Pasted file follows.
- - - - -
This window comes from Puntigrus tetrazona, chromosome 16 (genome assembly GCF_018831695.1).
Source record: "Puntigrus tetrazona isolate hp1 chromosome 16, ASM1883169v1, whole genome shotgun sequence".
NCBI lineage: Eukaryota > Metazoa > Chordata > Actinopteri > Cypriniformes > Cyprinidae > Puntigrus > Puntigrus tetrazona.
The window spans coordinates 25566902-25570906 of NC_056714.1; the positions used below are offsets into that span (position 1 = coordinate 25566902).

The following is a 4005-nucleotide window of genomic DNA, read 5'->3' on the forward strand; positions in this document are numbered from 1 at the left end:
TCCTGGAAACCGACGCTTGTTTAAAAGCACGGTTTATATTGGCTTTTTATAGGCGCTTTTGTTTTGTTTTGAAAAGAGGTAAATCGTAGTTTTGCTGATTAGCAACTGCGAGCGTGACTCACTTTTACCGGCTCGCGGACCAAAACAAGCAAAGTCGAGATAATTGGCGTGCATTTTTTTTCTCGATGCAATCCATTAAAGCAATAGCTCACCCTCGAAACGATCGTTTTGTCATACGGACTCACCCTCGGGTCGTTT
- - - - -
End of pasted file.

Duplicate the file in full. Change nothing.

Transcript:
This window comes from Puntigrus tetrazona, chromosome 16 (genome assembly GCF_018831695.1).
Source record: "Puntigrus tetrazona isolate hp1 chromosome 16, ASM1883169v1, whole genome shotgun sequence".
NCBI lineage: Eukaryota > Metazoa > Chordata > Actinopteri > Cypriniformes > Cyprinidae > Puntigrus > Puntigrus tetrazona.
The window spans coordinates 25566902-25570906 of NC_056714.1; the positions used below are offsets into that span (position 1 = coordinate 25566902).

The following is a 4005-nucleotide window of genomic DNA, read 5'->3' on the forward strand; positions in this document are numbered from 1 at the left end:
TCCTGGAAACCGACGCTTGTTTAAAAGCACGGTTTATATTGGCTTTTTATAGGCGCTTTTGTTTTGTTTTGAAAAGAGGTAAATCGTAGTTTTGCTGATTAGCAACTGCGAGCGTGACTCACTTTTACCGGCTCGCGGACCAAAACAAGCAAAGTCGAGATAATTGGCGTGCATTTTTTTTCTCGATGCAATCCATTAAAGCAATAGCTCACCCTCGAAACGATCGTTTTGTCATACGGACTCACCCTCGGGTCGTTT